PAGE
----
As climate change permanently changes our environment, the world is opening up more and more to new viruses – potentially deadly for us humans. A study Published Thursday in Nature finds that as climate change forces animals to move their habitats, they will increasingly interact with humans and with each other, creating more and more opportunities for deadly viruses to mutate and spread to humans. .
“Species will have to move if they want to track changing climates,” Colin Carlson, the study’s lead author and an assistant research professor at Georgetown University Medical Center, said in an email. “If they do, they will meet for the first time and share viruses. Our simulations suggest that this process will completely restructure the global mammalian virus network over the next half century. That is bad news for human health.”
While much research has been done on how climate change can shape epidemics, much of that work has focused on vector-borne diseases — diseases such as malaria, dengue, Zika and yellow fever that are transmitted to humans by blood-feeding insects such as ticks and mosquitoes. Hardly any scientific research has been done on the influence of climate on the way viruses jump from wild animals to humans, also known as zoonotic spillovers. Between 60% and 75% of infectious diseases were initially transmitted from wild animals to humans; there are currently thousands of virus species with the ability to sicken humans and silently infect several animals, the paper said.
The study uses a vast amount of data — on viruses and host mammals, as well as climate change and animal habitats — to create a massive map of how the habitats of more than 3,100 mammal species could change in the coming decades. As habitats shift, the chances increase that different species will interbreed with each other and with us more, carrying viruses and other pathogens. In the SARS outbreak of 2003, for example, research suggests that civets, which are eaten in China, may be considered a intermediate host for the virus, allowing it to pass from bats to humans. And under a changing climate, bats in particular may come into contact with different animal species more often, creating new opportunities for the spread of viruses.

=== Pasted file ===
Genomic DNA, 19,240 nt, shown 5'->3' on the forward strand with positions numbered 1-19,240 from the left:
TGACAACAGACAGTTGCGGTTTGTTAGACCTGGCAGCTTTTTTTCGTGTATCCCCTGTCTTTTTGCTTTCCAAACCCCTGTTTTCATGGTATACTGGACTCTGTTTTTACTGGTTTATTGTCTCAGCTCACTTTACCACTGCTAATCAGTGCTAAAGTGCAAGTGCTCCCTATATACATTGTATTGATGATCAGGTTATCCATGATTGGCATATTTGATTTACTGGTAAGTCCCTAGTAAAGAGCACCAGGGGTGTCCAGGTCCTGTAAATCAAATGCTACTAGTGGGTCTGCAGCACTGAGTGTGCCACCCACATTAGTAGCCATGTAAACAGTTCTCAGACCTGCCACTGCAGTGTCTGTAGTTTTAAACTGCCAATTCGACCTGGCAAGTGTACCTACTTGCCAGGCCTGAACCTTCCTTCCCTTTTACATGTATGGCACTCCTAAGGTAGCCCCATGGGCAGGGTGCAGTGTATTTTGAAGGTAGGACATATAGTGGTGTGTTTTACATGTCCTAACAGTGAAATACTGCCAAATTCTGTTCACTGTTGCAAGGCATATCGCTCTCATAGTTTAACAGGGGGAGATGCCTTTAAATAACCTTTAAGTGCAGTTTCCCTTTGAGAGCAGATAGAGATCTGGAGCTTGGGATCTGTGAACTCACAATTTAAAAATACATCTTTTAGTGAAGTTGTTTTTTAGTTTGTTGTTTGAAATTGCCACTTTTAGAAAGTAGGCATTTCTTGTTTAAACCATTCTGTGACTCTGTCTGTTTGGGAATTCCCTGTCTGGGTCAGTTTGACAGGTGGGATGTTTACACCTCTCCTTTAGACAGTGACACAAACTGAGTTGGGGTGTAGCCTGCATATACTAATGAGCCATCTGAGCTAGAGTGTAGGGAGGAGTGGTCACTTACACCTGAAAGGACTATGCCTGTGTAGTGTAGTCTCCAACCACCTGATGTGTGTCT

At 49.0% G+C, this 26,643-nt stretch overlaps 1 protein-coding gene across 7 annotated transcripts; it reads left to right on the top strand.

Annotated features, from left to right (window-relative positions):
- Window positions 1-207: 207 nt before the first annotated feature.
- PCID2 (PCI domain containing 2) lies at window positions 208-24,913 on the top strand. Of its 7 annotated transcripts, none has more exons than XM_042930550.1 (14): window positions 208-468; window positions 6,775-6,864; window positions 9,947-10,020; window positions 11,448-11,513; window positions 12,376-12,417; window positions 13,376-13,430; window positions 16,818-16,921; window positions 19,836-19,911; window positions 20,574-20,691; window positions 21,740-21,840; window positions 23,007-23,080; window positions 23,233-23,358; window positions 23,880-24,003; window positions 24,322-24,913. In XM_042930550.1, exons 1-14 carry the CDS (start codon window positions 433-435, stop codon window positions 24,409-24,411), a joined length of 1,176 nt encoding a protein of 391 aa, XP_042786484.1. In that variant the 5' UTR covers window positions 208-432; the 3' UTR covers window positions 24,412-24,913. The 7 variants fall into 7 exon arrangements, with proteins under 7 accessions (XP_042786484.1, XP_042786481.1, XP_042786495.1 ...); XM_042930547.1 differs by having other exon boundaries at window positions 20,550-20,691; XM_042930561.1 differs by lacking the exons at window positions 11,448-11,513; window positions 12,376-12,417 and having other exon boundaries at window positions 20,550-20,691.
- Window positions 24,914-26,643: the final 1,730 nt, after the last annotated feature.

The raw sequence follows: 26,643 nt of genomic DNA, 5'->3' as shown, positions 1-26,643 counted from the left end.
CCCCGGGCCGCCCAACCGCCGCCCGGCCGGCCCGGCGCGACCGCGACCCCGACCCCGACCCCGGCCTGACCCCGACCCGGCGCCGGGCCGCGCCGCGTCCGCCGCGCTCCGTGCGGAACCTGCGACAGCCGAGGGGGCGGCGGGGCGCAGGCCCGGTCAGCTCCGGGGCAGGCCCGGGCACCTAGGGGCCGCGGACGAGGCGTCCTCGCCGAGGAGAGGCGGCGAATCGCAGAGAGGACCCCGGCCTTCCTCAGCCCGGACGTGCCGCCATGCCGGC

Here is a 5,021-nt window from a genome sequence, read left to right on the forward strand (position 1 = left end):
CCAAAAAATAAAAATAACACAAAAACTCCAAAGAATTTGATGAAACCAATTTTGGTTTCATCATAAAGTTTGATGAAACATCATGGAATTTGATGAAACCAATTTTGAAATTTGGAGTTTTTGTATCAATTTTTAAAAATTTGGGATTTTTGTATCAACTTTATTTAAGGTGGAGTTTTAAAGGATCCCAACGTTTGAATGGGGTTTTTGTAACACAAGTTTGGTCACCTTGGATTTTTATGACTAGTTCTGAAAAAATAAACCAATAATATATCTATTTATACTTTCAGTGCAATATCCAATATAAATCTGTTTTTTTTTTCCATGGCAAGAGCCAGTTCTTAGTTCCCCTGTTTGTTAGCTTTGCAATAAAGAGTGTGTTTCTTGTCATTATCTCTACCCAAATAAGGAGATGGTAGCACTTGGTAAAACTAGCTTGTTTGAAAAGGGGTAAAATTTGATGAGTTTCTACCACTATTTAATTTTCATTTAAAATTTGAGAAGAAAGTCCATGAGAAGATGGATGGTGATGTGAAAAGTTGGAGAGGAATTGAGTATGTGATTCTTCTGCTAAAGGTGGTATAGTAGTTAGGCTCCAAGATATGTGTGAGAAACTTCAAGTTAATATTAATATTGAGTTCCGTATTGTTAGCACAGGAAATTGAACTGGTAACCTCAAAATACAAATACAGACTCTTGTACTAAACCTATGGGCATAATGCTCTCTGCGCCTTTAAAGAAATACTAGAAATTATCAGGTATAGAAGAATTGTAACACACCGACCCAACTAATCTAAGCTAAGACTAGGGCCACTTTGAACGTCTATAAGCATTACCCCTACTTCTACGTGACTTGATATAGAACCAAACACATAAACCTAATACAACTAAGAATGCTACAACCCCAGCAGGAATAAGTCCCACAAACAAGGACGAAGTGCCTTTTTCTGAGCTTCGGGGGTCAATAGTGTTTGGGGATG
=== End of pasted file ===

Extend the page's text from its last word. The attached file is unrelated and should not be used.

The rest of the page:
“Because they can fly, we expect bats to be able to travel the farthest and fastest, and thus drive most of this process,” Carlson said.
As a result of this broadening of habitats, new geographical ‘hotspots’ will emerge: places where potential epidemics and pandemics can arise. For example, Ebola outbreaks have traditionally clustered in West African countries, but the study finds that by 2070, Ebola outbreaks could become much more common in East Africa. “Climate change will create countless hotspots of overlap between increased overflow risk and human populations,” Carlson said.
And we face an uphill battle. The world has already warmed 1.2 degrees Celsius (2.2 degrees Fahrenheit) above pre-industrial levels; the process of animals changing habitats and interacting with other species, Carlson explained, has already begun. In fact, moderating or slowing warming could actually make the problem worse.
“In extreme warming scenarios, species lose their habitat so quickly that they become extinct before they have a chance to share their viruses in new ecosystems,” Carlson said. “Mitigation slows the speed at which their habitats move and gives them a more manageable task — and so it’s easier to get where they’re going and share viruses when they get there.”
To be hard to draw a straight line between a given pandemic and climate change, as many factors play a role in any outbreak. But this research shows that staying safe means keeping a much closer eye on disease in wildlife.
“We’re committed to a world where climate change can become the dominant driver of pandemic risk (if it hasn’t already), even with the best-case scenario for climate change,” Carlson said. “It is imperative that we consider wildlife surveillance and outbreak detection as strategies for adapting to climate change.”